Unlocking childhood with shared moments of fun and learning
Initiation to Learning
‘Hatey Khori’ ceremony is an event of special significance in Bengali culture. Held during the auspicious day of Saraswati Puja, a festival day dedicated to learning and education, ‘Hatey Khori’ marks a child’s initiation into reading and writing.
This was the day when my daughter was initiated into writing at the age of two. Dressed up in a traditional attire – a mini saree with red border, she scribbled on a notebook in front of the goddess of learning.
Here is an old picture of the two of us clicked on the occasion.
The ceremony triggered off our bonding over reading and writing. Like any other mom, I started teaching her alphabets and nursery rhymes. During her growing years, countless number of times we would sit together side by side on the table reading our respective books.
Though she mostly studied by herself, I would sometimes help her to solve math problems, colour her sketchbook, or prepare her for reciting her poems. She, in turn, helped me to unwind by solving with me game puzzles, rubik cubes, and making me laugh at her antics and jokes.
Shared moments of fun
Besides studying, our bonding continued over a number of different activities such as playing badminton, watching movies, or things as simple as giving a hug. I found in her, a little buddy who came up with wise suggestions from time to time and offered simple solutions to my complex problems, at times even advising her dad on the ill effects of smoking, and reminding him to take off his shoes and wash his hands and feet on entering the house.
During festivals we had fun decorating the house together. She would stick out rangoli, arrange flowers and place the diyas for us to light.
During the vacations, we bonded while travelling to different places, playing around with animals, boating on lakes, going on rides, treks, or building sand castles on the beach.
When she started learning Taekwondo, she taught me a few kicks.
Such shared moments of happiness (khushi ke pal) helped in unlocking her childhood, while I rediscovered the child in me. :-P That’s the spirit of “Khuljaye Bachpan.” :idea: :idea:
…Of course the tantrums
This is not to say that I was spared of any tantrums that children normally throw every now and then. I would get completely peeved when she sat with morsels of food in her mouth for hours without swallowing, till I gave her to eat something of her choice.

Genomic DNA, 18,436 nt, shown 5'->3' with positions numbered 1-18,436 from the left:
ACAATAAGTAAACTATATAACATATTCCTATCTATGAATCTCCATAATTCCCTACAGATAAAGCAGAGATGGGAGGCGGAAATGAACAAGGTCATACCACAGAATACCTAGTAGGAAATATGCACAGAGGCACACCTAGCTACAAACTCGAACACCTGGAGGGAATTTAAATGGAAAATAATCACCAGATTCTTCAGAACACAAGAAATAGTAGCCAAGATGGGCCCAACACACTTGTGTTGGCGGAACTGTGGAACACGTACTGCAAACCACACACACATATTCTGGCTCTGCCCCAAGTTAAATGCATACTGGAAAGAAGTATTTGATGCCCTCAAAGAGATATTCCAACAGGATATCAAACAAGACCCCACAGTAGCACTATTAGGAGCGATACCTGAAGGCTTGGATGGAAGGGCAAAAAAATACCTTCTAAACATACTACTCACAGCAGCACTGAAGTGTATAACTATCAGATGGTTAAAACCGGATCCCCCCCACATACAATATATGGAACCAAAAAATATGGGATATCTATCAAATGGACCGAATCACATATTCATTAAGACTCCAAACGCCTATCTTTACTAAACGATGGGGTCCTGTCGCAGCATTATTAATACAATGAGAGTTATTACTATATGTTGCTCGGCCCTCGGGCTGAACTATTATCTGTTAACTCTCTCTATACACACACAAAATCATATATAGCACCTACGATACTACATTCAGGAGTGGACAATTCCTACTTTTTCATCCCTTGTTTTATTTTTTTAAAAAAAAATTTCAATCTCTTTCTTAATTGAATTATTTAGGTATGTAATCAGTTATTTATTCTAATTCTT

Thankfully the crunchy chocolaty taste of Kellogg’s Chocos appealed to her, so a bowlful of those during breakfast and also intermittently along with meals lessened her meal time, leaving us with more time to bond over shared activities.
On a day to day basis, the routine of sitting together to study in the late evening till dinner, was something that bonded the two of us. Most of the time while she studied on her own, I would do my own work.
Yet a sense of togetherness prevailed.
Twelve Years On
“You are never too old to set another goal or to dream a new dream.” – C. S. Lewis
This nugget of wisdom framed by CS Lewis played continuously in my mind when one of my colleagues excitedly declared that he had secured admission for a coveted executive MBA program at MIT, one of the world’s most prestigious universities.
Having nurtured the idea of doing an executive MBA for quite some time, I was inspired.
Can I give it a try?
Life is a series of tests. Only in this case I would literally need to crack the test.
I soon found myself purchasing the books for GMAT. Armed with my arsenal, I sat to figure out how to go on about it. Math section appeared to be the toughest of the lot for me. It was ages since I had practiced math.
Yet pretending to be brave, I decided to take the bull by its horns. Somehow, I managed to pull on for the first few days, but remembering the formulae seemed like a daunting task and solving the sums took too long a time. Soon my interest started waning, and with that my motivation dipped. I needed someone to assure me that I could do it.
Let’s practice together.
I heard my daughter saying as she brought her Math books and pulled a chair to sit beside me.
She had seen me struggling with remembering the formulae, some of which were fresh in her mind as she had learned those in her 8th standard. Together, we solved a few sums.
My dipping spirit soared, and my interest was renewed. Soon the routine was set.
Practice time became fun time, with both sitting at the two corners of the table, expressing our delight at our respective Eureka moments while cracking the sums and anguish at the difficult ones. I made it a point to revise the formulae again in the morning during breakfast over a bowl of Kellogg’s Chocos.
Life had come a full circle.
This post is written for Kellogg’s Chocos India for ‘Khuljaye Bachpan ‘
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